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    Wednesday, September 27, 2023

    Ledyard High School senior has a passion for the ocean

    Ledyard High School senior Grace Walenczyk on Friday, May 12, 2023, with Steller sea lions in the background at Mystic Aquarium. Walenczyk is a volunteer at the aquarium. (Dana Jensen/The Day)
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    Editor’s note: For the past 30 years, The Day has profiled remarkable seniors at each of the region’s high school during graduation season.

    Ledyard ― Over the past four years, Grace Walenczyk, a senior from Ledyard High School, has emerged triumphant despite numerous challenges.

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    On March 3, 2022, Walenczyk’s mother, Sara Moody-Walenczyk, died of a heart attack. Prior to her death, Walenczyk said her mother lived through marital abuse and a personal struggle with alcoholism.

    Because of this, Walenczyk spent a lot of time with her grandmother and grandfather growing up.

    “She did have challenges growing up, coming from a family with abuse and addiction problems,” her grandmother Sharon Moody said. “I don’t know a lot of kids that could have just pushed it aside and dealt with things the way she did.”

    Moody pointed to the strength her granddaughter has shown.

    “Even when her mom passed, she was ready to go back to school after a couple days.” Moody explained. “She said she needed to move forward. She’s very resilient like that.”

    Though she is from Montville, Walenczyk, 18, has attended the agriscience program at Ledyard throughout her high school career. Walenczyk’s studies concentrate on marine science in particular — an interest that stems from her own passion for the ocean.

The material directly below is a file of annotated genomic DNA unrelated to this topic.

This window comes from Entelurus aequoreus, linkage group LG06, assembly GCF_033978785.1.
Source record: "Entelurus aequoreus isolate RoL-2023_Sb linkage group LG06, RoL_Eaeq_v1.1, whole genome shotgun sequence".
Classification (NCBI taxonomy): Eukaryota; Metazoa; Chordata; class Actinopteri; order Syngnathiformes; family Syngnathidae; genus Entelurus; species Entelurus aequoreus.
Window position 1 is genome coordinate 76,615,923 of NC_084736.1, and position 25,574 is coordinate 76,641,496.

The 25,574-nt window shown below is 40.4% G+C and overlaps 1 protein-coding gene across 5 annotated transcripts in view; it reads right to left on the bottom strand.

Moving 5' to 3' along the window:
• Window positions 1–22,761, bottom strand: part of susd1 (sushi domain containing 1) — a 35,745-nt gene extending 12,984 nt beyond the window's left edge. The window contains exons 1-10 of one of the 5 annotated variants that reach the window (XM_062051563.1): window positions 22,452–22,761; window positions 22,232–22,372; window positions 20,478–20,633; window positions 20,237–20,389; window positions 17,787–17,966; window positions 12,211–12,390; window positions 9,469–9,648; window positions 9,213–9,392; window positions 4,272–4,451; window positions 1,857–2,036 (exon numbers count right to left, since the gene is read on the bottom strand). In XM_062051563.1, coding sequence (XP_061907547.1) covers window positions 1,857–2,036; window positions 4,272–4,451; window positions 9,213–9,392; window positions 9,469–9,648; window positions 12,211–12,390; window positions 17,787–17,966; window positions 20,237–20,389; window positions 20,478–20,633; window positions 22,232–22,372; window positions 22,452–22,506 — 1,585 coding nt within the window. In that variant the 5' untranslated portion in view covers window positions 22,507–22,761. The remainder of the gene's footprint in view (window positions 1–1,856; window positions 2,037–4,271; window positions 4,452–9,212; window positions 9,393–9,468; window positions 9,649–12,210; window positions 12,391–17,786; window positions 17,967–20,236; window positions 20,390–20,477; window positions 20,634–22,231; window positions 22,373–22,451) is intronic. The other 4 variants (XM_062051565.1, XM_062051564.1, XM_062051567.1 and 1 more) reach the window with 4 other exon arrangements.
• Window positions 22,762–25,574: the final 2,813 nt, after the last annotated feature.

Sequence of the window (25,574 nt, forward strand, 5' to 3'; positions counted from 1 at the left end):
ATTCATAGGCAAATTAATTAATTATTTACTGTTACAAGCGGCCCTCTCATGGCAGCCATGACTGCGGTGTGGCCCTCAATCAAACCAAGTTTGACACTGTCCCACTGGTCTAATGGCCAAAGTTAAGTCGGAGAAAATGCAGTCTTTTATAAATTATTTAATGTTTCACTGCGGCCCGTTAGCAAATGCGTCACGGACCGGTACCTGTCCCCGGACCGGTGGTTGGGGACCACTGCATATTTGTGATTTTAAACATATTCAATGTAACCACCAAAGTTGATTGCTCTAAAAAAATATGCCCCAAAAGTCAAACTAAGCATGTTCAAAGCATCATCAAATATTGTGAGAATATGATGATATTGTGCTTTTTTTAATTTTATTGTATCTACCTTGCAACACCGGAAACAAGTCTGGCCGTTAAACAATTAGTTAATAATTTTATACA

“I’ve been going to the beach since I was six months old,” Walenczyk said. “I was born in January, but I would’ve gone sooner if I was born in a warm month.”

    This passion also extends beyond the classroom, as Walenczyk has volunteered at the Mystic Aquarium for almost three years as an exhibit educator.

    “Basically, I’m the guy with the microphone,” Walenczyk explained. “I stand at the Pacific Northwest Habitat and I talk to everybody that comes by.”

    In volunteering for so long at one place, Walenczyk noted she has gotten to know the animals well.

    “I know all the animals by name, and I can tell them apart from each other,” she said. “They each have a personality.”

    Moody described how much her granddaughter has learned through volunteering at the aquarium.

    “I quiz her every time we pick her up: ‘Did anyone ask you anything you didn’t know today?’ and she always says, ‘Nope,’” Moody explained.

    In addition to her aquarium volunteering, Walenczyk has participated in Girl Scouts since kindergarten, and is currently working toward her Gold Award — the highest award a Girl Scout can achieve.

    “I’ve gotten my bronze and silver awards leading up to it,” Walenczyk explained. “I’m waiting for the council to get back to me to confirm that I’ve passed so I can get the actual little pin.”

    Walenczyk also competed in shooting for the Quaker Hill Academy Rifle Team, achieving the Distinguished Expert Award at the Quaker Hill Rod and Gun Club.

    Walenczyk is still trying new things. This year, she competed in fencing at the varsity level and made it to the state and the Eastern Connecticut Conference championships.

    Also at Ledyard, Walenczyk is a member of the book club and the More Than Words Club, a group that supports marginalized students.

    Matthew Smith, a teacher in the agriscience program, was Walenczyk’s adviser for four years. He spoke highly of her work ethic and persistence.

    “When she has a goal, I mean, this kid goes for it,” Smith said. “She’s smart, she’s driven, and she’s been through a lot.”

    In the fall, Walenczyk plans to attend the University of New England in Biddeford, Maine, to study marine biology and become a marine mammal trainer. However, she is open to other career paths.

    “I’m not dead set on marine biology, that's just what I think I will be doing,” Walenczyk said.

    Smith has no doubts regarding Walenczyk’s ability to achieve her goal.

    “I could see in her the animal trainer or leader of a program,” he said. “One of the people in front of a crowd who has absolutely no fear of the animal or the crowd.”

    Despite the praise, Walenczyk remains humble.

    “I would love to be inspiring, but I don’t think I’ve done anything yet to be inspiring,” she said.

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